Fabulize Mag Talks to Eric Jerome Dickey Exclusively About ‘The Blackbirds’ & Being a Black Writer on Social Media
Before Netflix and Chill, there was ‘Grab a Book and Chill’. If you are like me and you have been an avid reader of black novels for a long time you should be acquainted with the works of Eric Jerome Dickey. From legendary exclusive black literary book club, Black Expressions to your local library – Dickey has always been easily assessable to the public. Before reality TV, Dickey wrote the characters that we could relate to through a realistic and sometimes comedic narrative. Dickey shared some of his time to talk about his new book and how social media has affected black authors.
1. How are you able to reinvent characters that hold the reader’s attention? It seems you have a formula that works best for you.
EJD:I never really thought about that. I think of it as allowing the character to grow, but I do have a hand in deciding the path they take. LOL. For Blackbirds, I took in to consideration the histories of Ericka, Kwanzaa, and most of all, Destiny. Where they were some years later had to make sense, their growth as black women. In the initial novels, they had had conflicts, watershed moments, but they had moved on with their lives. Still, the past is never done with you.
2. Are there any topics that you haven’t talked about that you will eventually or do you feel like you’ve covered everything?
EJD:I don’t think anyone can cover everything. I read about problems in Africa and problems in the Middle East and problems with my local neighborhood watch. All are fodder. It’s more a matter of having the time to get around to other ideas, the ones that stick, the ones I am willing to commit to for the duration of a novel. It takes a while to write a novel, and during the process, many ideas come to me, but not all are used. Some don’t fit the current storyline, some are too complicated, some suck, and a few, the ones that aren’t dated, might end up being exploited somewhere down the road.
3. Eric Jerome Dickey, you’re such a pillar in the black literature world – how do you keep up with the times? Do you find that social media has worked in your favor or against?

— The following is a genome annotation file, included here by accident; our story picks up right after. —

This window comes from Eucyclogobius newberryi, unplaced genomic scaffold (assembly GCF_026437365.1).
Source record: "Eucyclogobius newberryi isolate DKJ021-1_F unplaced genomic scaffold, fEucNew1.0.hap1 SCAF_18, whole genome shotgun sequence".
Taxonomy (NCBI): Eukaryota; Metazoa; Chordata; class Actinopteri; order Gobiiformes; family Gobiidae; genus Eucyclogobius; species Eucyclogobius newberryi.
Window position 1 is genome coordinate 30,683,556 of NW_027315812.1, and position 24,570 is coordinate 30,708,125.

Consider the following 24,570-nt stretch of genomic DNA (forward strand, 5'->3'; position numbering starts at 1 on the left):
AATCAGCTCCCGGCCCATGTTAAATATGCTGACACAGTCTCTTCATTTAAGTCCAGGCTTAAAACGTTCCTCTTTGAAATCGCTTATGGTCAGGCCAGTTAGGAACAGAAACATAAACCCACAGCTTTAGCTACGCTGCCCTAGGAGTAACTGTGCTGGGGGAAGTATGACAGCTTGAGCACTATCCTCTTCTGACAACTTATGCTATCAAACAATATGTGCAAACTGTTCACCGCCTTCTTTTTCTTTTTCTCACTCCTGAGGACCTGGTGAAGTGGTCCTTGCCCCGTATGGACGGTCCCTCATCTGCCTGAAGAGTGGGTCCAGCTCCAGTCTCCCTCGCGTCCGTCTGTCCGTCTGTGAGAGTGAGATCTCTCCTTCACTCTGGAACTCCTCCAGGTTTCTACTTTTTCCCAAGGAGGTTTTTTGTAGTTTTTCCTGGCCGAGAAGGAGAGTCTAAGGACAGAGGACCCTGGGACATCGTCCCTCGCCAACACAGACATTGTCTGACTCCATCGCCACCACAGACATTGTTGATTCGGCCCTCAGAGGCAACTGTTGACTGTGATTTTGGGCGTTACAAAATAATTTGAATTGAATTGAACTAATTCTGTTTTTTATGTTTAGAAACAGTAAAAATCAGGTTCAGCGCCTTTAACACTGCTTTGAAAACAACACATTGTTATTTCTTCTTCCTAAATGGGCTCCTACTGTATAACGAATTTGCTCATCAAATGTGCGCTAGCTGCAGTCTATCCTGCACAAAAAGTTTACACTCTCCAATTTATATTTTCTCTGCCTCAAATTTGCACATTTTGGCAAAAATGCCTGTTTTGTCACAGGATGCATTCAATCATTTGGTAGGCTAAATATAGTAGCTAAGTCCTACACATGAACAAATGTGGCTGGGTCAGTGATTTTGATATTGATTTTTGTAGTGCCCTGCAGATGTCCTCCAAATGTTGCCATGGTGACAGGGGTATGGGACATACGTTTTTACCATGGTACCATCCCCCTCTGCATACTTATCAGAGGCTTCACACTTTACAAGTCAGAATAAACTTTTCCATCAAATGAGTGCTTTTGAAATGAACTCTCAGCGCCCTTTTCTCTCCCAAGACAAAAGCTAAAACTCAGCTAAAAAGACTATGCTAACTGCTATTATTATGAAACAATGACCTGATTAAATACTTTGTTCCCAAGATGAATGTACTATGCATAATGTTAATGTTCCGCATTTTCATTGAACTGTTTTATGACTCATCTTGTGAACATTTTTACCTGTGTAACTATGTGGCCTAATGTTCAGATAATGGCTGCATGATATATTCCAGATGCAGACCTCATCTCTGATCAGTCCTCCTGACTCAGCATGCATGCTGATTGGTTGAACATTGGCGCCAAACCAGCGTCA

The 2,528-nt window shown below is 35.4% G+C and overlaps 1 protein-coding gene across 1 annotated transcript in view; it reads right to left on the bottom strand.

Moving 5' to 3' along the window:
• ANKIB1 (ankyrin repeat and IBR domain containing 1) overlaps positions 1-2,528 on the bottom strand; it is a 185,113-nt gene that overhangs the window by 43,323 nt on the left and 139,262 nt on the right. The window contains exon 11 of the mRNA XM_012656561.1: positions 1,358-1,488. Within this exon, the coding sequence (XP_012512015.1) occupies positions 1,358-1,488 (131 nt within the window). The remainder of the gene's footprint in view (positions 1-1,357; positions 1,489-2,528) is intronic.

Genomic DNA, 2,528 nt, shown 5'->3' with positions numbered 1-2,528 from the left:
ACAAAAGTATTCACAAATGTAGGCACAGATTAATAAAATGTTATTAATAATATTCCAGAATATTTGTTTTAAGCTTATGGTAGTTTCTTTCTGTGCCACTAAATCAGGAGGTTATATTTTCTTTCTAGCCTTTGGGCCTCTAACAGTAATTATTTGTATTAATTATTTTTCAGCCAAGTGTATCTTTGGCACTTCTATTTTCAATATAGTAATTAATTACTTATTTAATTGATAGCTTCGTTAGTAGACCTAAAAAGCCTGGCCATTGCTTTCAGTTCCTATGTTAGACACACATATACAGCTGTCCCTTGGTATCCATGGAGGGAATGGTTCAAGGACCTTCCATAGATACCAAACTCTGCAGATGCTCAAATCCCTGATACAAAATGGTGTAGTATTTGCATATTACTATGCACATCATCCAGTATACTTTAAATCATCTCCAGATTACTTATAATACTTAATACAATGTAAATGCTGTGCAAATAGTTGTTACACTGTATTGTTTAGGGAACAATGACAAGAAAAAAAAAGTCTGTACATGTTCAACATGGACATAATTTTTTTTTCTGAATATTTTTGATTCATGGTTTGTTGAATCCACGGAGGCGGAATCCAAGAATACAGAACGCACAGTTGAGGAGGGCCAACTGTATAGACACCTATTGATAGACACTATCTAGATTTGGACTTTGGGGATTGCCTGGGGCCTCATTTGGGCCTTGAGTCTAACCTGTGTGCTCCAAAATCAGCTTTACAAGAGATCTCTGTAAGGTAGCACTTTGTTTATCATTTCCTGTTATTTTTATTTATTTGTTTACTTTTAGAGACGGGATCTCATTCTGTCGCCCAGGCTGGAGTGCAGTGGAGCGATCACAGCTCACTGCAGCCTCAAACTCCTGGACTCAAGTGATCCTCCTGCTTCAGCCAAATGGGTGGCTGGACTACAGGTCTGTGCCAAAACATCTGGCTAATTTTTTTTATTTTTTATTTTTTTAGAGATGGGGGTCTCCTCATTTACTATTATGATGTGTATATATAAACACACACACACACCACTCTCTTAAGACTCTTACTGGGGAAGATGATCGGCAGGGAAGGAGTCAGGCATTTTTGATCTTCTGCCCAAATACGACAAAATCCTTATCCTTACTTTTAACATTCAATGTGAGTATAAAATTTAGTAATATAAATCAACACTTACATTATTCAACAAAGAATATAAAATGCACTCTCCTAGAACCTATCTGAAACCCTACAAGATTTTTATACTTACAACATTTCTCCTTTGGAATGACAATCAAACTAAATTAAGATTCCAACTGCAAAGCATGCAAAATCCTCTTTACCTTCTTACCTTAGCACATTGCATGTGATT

EJD:Social media is interesting. I never thought too much (mis)information would be the thing people craved. So far as for work, it’s cool, convenient, easy, and accessible—a good way to take the pulse of the end user before launching a product, seeing if demand is there and getting feedback, cutting out the middle people. You can put your covers out there, test to see what the readers respond to. Same for samples of the novel. On another hand, it can be uber addictive, a drug for some, and people can end up being distracted all day and not being as productive as the generation before. Tweeting ain’t writing a book. Neither is trolling your crush or posting videos of cute kittens all day.
4. For a lot of people (myself included), you were one of the first African American authors that encouraged me to binge read – are there any writers or authors you appreciate or look up to?
EJD:That list is longer than a line at the DMV and Disneyland combined. I admire so many authors, and for different reasons. King. Koontz. Mosley. Larsson, Coben. Angelou. Morrison. McBain. I look at Stephen King’s work, and it reminds me to keep pressing forward. Compared to his body of work, I am but a drop of rain in the ocean. Many I admire for their storytelling, some for prose, some for the genre. I love sci-fi, but I’m not sure (due to time) that I can write sci-fi the way I would want to, on the level it deserves. Mine would be more like Cloverfield 13, lots of human interaction in a dystopian setting, and maybe some aliens in the 3rd act.
5. Sexuality, love, confidence and hope seems to be a reoccurring theme in most of your books. Do you ever feel like you’re remixing an old story or book or do you feel that there’s multiple ways to approach the same topic?
EJD: None of those ever grow old. SL&C are a part of everyone’s life, no matter the culture, no matter the occupation, no matter the preference, no matter the politics, no matter the social strata. It was part of Highsmith’s work, Rand’s work, and Nin’s autobiography, of Nabokov’s masterpiece, of Duras’s tale in north China, Josephine Hart’s work, and a huge part of all of Steele’s work. I don’t try to remix, not in the sense of copying off my own paper during a test. I neither want to become a farce, nor a caricature of myself. I always look forward, try to imagine the new characters and their lives relative to the era in which they live, and to their moments before, based on their lives, how they have been socialized, and their challenges.